By Adam Hadhazy | DiscoverMagazine
To mark their territory and warn off rivals, 21st-century gangsters still depend on the street language of graffiti. “Graffiti is a big part of how gangs tell their story and pick their turf,” says Steven Schafer, a detective in the criminal gang unit of the Indianapolis Metropolitan Police Department. A new software program called GARI (Gang Graffiti Automatic Recognition and Interpretation) is now helping Schafer and other investigators decipher the scrawlings, monitor gang activity, and fight crime.
GARI connects officers in the field with a searchable database of graffiti information and images snapped by cell phones and digital cameras. An officer can take a photo and submit it to an app, which tags it with location, date, and time. The software also scans the graffiti for distinguishing features, including color and shape. Officers can then enter queries into GARI to check for similar images logged within a certain area and derive local gang affiliation, territorial disputes, and even the identity of the members who left their mark.
Because GARI is so new, Schafer and his team must manually tag many of the submitted photos to build up the app’s information bank. The program is also still honing its ability to identify graffiti on a variety of materials, from wood to dirty cement. But even in these early stages, more than a dozen police agencies in Indiana have signed up with the program. “The real challenge is acquiring and processing images,” says Edward Delp, an electrical and computer engineer developing GARI with researchers at Purdue University. “It’s not like reading a sign on the street—every image is different.” The photos displayed here have been fed into GARI as part of ongoing police investigations in Indianapolis. The app itself is not available to the public—including members of gangs who could use it to avoid getting caught.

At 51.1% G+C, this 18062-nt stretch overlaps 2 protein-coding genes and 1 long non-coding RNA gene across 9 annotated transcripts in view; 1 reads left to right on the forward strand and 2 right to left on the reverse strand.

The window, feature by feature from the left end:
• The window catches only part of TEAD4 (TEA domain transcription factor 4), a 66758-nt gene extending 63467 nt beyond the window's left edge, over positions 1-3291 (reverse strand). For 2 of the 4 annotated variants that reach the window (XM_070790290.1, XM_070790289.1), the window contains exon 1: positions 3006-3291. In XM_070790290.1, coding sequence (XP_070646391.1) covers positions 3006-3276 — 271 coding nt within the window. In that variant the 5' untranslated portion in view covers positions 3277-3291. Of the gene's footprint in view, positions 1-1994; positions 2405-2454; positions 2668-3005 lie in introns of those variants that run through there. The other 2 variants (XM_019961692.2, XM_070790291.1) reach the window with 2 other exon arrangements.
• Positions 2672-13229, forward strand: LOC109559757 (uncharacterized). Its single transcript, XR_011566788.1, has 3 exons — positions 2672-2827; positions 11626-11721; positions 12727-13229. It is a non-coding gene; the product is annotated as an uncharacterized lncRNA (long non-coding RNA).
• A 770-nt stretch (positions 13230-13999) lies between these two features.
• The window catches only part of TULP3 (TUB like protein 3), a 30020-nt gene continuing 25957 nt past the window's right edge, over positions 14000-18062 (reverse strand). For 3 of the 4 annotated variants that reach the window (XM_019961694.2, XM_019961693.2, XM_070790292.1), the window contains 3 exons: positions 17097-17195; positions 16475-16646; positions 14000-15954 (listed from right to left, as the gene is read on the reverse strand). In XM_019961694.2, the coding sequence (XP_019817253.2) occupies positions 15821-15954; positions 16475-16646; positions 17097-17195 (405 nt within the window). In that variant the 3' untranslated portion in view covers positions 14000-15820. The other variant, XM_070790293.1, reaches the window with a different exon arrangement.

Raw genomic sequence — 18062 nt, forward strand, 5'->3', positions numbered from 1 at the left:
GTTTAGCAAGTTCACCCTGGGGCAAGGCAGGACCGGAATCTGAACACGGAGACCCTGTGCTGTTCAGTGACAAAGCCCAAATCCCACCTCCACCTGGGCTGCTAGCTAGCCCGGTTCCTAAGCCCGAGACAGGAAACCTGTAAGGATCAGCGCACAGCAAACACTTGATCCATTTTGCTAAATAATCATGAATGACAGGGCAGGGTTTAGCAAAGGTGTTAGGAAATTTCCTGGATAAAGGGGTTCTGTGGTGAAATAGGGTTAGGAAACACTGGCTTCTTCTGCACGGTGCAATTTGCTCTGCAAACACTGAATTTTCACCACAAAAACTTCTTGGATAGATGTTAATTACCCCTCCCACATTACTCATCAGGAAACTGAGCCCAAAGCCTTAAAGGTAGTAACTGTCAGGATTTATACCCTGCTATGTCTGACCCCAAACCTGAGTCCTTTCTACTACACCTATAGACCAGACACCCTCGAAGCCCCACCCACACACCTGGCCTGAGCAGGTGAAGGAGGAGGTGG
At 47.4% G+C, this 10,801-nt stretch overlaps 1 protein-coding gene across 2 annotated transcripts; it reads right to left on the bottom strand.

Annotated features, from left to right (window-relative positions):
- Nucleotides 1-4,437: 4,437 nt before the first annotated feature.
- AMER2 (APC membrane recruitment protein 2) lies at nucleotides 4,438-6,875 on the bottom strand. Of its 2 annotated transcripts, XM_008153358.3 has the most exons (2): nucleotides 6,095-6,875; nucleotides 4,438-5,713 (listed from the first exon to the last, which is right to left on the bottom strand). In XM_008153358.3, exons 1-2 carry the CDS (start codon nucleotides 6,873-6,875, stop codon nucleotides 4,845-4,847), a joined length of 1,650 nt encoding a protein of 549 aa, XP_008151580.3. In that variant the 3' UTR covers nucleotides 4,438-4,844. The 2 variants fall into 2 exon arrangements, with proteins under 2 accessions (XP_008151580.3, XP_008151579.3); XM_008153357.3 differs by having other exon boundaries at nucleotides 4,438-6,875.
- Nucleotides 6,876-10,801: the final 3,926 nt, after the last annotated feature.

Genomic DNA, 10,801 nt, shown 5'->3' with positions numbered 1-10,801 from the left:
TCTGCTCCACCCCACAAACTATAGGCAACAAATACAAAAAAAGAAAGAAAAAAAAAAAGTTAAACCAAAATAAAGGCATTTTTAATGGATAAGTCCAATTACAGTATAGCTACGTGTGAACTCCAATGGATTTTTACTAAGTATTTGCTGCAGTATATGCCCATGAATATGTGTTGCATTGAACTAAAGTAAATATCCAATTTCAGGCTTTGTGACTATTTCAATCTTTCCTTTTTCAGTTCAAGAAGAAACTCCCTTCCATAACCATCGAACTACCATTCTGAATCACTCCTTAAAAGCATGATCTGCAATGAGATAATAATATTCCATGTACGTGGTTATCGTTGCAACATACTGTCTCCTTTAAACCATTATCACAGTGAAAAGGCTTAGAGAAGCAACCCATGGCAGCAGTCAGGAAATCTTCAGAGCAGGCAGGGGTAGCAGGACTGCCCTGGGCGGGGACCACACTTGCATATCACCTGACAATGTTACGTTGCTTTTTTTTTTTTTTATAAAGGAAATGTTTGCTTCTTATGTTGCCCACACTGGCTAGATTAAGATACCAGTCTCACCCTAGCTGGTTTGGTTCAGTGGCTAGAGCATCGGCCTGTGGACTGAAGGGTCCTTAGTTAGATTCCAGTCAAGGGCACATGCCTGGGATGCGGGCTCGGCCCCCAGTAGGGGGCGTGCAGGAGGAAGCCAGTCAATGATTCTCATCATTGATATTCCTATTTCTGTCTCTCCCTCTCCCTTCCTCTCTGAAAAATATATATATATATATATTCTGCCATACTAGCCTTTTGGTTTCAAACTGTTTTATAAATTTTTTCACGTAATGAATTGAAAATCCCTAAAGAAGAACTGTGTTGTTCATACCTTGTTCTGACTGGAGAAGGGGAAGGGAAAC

The stylized SS stands for South Side, a faction of the 18th Street gang based in southern Indianapolis. A rival gang sprayed red Xs over the work as a sign of disrespect.
Government-sanctioned graffiti from the city’s Department of Public Works, in red, typically indicates
an abandoned building.
This board has been flipped or replaced, presumably by a rival gang, and then signed by Lil’ Bam. Police are not sure who this tagger is but are tracking his spray painting via GARI.
9, 7, and 4 denote I, G, and D, the 9th, 7th, and 4th letters of the alphabet, which stand for Insane Gangster Disciples, a faction of a Chicago gang. The star and forks also represent the parent gang. 360 symbolizes their all-encompassing knowledge. The triangle [on the right] probably indicates a botched first attempt.
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